High-stakes Russia-Ukraine-EU gas talks begin in Brussels
BRUSSELS - Agence France-Presse
Russian Energy Minister Alexander Novak. AFP PhotoRussia, Ukraine and the EU began crunch gas talks on Oct. 21 to resolve a bitter price dispute and end fears that Moscow could halt crucial energy supplies to Europe this winter.
The high-stakes meeting between Russian Energy Minister Alexander Novak, his Ukrainian counterpart Yuri Prodan and European Energy Commissioner Guenther Oettinger began as planned, a commission spokeswoman said.
"We had bilaterals with both sides and a trilateral meeting will start very soon," spokeswoman Marlene Holzner said.
"It's not possible to say when the talks will end," she added.
Russia in mid-June cut supplies to Ukraine, demanding the new pro-Western government in Kiev pay steeply increased prices up front for any new deliveries after it ran up what Moscow says is an unpaid bill of $5.3 billion (4.1 billion euros).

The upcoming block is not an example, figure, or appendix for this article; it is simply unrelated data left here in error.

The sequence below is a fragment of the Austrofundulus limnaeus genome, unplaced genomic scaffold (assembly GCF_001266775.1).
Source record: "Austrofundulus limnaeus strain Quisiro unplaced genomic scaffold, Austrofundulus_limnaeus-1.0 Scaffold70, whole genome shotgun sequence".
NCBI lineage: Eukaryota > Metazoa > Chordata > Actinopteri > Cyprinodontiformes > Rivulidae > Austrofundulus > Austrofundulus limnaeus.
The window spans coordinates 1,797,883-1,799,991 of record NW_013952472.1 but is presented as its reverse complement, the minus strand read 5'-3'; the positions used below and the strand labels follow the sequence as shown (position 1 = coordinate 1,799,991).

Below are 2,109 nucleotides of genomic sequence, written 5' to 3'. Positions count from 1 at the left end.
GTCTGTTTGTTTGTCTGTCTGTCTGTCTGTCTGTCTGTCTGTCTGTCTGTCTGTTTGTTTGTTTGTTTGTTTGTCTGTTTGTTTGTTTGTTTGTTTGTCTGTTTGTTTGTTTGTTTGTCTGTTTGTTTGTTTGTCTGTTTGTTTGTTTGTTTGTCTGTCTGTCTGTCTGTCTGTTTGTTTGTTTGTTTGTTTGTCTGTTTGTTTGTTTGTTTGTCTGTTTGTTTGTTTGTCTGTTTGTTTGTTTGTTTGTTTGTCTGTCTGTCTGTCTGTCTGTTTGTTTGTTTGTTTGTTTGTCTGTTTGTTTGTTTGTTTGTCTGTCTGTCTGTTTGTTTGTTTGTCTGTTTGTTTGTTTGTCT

That supply cut heightened concerns that Europe, which gets about a third of its gas from Russia of which about a half transits via Ukraine, could be badly affected by the dispute this winter.
But hopes for a deal improved after Ukrainian President Petro Poroshenko and Russian counterpart Vladimir Putin reached a preliminary deal at an EU summit last week in Milan.
According to Poroshenko, the agreement due to be completed in Brussels will see Ukraine meet Russia's demands and pay $385 per 1,000 cubic metres of gas for deliveries guaranteed through the end of March.
The new price is 20 percent lower than the figure Moscow charged Ukraine after it cancelled a discount offered to former pro-Russian president Viktor Yanukovych.
In the draft accord, cash-strapped Kiev would pay $3.1 billion (2.4 billion euros) in unpaid bills to Moscow by end-October, with a new contract to cover subsequent deliveries.
In Milan, Putin implied a deal was close but urged EU governments to help finalise the complex funding package required for Ukraine to afford the deal.
German Chancellor Angela Merkel, speaking in Bratislava on Monday also said EU members states should do their part.
"Everyone must contribute, including Slovakia," Merkel told reporters in the Slovak capital.
"We're looking for a solution now, we don't have one yet and winter's already coming," she said.